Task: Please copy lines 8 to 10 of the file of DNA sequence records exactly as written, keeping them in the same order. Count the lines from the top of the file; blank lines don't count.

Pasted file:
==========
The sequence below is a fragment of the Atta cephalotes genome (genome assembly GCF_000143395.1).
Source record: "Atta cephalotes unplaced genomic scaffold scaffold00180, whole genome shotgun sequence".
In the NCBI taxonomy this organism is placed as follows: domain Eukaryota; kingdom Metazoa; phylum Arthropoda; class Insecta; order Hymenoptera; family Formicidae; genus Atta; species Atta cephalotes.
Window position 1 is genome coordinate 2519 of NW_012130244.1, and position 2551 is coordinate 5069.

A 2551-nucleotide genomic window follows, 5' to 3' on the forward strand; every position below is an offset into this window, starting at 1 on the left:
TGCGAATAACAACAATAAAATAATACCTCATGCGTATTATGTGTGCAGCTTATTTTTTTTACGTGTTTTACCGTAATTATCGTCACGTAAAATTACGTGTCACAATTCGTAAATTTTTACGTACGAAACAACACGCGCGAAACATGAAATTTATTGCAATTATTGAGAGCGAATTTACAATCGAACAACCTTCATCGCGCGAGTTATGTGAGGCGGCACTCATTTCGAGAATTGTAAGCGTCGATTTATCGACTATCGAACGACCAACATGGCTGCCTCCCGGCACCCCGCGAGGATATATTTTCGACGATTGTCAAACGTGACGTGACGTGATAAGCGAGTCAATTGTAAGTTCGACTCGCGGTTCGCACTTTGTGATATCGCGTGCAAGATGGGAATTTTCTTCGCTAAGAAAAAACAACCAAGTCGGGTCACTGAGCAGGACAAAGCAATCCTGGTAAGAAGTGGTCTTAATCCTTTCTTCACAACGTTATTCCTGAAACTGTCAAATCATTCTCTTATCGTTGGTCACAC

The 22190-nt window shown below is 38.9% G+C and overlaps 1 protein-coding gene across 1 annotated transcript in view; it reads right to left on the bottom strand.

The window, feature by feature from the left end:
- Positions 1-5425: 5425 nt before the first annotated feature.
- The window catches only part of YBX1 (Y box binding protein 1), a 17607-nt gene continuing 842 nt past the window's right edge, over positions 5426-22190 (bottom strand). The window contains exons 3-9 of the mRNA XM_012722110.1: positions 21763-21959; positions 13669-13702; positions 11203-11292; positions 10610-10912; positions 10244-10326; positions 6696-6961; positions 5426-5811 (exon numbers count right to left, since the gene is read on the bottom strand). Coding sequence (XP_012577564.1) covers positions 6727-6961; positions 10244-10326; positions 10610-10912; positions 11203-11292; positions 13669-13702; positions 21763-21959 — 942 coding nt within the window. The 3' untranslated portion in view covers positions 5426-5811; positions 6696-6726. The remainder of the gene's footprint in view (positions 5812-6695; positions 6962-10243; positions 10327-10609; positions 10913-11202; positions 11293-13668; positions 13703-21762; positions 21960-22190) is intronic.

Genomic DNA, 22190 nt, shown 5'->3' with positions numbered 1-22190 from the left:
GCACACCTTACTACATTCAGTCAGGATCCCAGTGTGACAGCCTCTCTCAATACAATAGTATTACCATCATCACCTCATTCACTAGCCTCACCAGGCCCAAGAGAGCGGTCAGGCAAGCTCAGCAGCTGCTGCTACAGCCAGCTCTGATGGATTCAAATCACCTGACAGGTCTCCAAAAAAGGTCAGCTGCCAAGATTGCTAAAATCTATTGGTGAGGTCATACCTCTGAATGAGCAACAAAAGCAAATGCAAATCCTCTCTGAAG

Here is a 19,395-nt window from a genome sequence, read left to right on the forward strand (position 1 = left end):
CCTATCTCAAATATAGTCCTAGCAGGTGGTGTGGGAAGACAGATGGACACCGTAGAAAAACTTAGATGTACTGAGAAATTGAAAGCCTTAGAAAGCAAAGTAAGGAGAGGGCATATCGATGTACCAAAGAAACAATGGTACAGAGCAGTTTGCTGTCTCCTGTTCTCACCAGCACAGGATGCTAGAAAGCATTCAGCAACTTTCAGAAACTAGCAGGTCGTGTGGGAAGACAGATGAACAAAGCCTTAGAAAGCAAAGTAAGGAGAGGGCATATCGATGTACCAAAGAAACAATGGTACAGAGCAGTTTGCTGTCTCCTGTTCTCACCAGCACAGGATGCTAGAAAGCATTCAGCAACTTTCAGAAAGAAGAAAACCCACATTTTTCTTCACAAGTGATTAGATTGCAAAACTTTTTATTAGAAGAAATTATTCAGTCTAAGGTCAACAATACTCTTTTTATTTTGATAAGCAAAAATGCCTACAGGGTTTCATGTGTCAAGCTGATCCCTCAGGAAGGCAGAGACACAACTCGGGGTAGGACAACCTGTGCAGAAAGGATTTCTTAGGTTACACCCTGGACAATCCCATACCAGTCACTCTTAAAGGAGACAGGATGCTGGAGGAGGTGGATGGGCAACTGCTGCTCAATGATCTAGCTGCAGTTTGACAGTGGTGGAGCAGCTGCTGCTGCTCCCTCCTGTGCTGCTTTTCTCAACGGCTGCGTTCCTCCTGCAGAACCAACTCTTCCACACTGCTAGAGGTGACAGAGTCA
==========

The window, feature by feature from the left end:
- Positions 1-5425: 5425 nt before the first annotated feature.
- The window catches only part of YBX1 (Y box binding protein 1), a 17607-nt gene continuing 842 nt past the window's right edge, over positions 5426-22190 (bottom strand). The window contains exons 3-9 of the mRNA XM_012722110.1: positions 21763-21959; positions 13669-13702; positions 11203-11292; positions 10610-10912; positions 10244-10326; positions 6696-6961; positions 5426-5811 (exon numbers count right to left, since the gene is read on the bottom strand). Coding sequence (XP_012577564.1) covers positions 6727-6961; positions 10244-10326; positions 10610-10912; positions 11203-11292; positions 13669-13702; positions 21763-21959 — 942 coding nt within the window. The 3' untranslated portion in view covers positions 5426-5811; positions 6696-6726. The remainder of the gene's footprint in view (positions 5812-6695; positions 6962-10243; positions 10327-10609; positions 10913-11202; positions 11293-13668; positions 13703-21762; positions 21960-22190) is intronic.